Molecular Basis of Alcohol Withdrawal

One of the more important steps in creating new alcohol and drug addiction treatments that work is to learn more about how addiction affects the human body. Physical dependence is a main player in substance addiction, and dealing with the withdrawal symptoms is something that a drug rehab program must cope with on a regular basis. Learning more about the medical basis for these symptoms allows for more effective treatments to be developed and utilized at your local rehab center.

Withdrawal from alcohol has a number of symptoms, including anxiety, agitation, tremors, and even seizures for some people. While these symptoms can be alleviated to an extent with additional small doses of alcohol, this only perpetuates the dependency that the patient has joined the addiction treatment program to break away from. Because the alcohol works to relieve the symptoms, researchers see the situation as one of “alcohol-induced adaptation” within the brain itself.

To learn more about this effect on the brain, neuroscientists from the University of Southampton performed a study using a specific type of worm, Caenorhabditis elegans. Believe it or not, the brain of this worm has a similar reaction to alcohol as a human brain does. The aim of the scientists was to study how alcohol affected the nerve circuits and thus the behavior in the worms.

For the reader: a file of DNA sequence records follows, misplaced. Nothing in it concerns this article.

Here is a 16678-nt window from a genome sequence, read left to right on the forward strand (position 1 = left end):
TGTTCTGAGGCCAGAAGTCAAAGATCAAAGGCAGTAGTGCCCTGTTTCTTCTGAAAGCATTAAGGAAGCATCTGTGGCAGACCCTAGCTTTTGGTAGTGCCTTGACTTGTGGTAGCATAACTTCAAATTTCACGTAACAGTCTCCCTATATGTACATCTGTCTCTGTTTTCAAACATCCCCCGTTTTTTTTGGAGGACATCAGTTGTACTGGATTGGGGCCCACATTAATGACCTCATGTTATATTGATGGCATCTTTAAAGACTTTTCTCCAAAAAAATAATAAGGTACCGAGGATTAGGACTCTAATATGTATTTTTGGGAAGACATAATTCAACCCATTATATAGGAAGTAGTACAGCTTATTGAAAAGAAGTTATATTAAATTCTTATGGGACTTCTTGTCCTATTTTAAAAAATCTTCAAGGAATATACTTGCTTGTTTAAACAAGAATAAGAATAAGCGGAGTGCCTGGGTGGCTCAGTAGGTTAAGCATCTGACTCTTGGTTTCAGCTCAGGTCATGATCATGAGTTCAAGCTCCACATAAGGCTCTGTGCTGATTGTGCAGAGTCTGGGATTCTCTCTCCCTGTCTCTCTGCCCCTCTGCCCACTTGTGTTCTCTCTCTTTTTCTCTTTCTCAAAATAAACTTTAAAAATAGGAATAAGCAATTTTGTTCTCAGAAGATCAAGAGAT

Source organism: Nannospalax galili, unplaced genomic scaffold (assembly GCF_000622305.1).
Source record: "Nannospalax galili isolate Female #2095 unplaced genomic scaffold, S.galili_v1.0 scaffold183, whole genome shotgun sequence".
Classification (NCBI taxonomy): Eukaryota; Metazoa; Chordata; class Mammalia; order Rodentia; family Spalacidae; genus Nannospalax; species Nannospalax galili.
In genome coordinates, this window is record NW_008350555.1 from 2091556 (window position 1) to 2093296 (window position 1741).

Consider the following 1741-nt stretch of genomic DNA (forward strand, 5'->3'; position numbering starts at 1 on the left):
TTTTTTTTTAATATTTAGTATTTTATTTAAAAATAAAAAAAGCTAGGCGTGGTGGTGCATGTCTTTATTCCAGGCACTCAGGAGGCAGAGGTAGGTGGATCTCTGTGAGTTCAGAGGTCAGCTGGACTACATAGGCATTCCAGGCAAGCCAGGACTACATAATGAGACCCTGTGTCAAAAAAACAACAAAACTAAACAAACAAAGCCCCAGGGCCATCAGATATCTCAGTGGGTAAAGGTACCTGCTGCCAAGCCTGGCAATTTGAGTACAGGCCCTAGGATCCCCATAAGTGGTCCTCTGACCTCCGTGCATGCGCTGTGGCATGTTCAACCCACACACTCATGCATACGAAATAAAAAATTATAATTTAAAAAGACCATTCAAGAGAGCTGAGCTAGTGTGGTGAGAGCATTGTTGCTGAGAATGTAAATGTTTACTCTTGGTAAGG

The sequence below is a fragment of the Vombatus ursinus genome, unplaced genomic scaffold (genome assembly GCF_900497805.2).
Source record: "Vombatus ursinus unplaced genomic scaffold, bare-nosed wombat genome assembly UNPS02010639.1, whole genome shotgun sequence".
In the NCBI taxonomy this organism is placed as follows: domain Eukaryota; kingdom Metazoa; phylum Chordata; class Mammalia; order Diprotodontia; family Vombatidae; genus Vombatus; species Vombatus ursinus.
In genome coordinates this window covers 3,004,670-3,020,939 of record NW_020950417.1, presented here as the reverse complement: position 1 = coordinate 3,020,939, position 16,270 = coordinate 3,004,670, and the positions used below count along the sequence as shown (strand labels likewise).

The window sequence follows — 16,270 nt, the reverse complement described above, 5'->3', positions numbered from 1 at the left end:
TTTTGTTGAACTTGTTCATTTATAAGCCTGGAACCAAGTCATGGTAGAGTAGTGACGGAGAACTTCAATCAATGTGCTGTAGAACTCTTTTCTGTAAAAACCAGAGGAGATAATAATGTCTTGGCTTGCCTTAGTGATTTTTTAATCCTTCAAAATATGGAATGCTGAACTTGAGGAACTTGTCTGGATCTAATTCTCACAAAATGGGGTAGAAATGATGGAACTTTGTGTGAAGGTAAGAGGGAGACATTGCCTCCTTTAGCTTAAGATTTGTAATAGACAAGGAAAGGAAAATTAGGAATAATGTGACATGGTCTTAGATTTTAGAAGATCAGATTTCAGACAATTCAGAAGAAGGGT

The study did show that small doses of alcohol relieved the deep body bends the worms suffered from during withdrawal. More importantly, a certain mutant worm that lacked specific neuropeptides (eg1-3) had a notable resistance to the withdrawal symptoms. Mammals also have neuropeptides, and this study further supports the idea that these are tied to the body’s response to alcohol.

Obviously, this research is still a long way off from making a major impact in an addiction program. More advances are being made all the time, and the fact of the matter is that the addiction treatments of the future may bear little resemblance to the drug and alcohol rehab facilities of today. However, that doesn’t mean that today’s treatments can’t help you face your addiction demons right now if needed.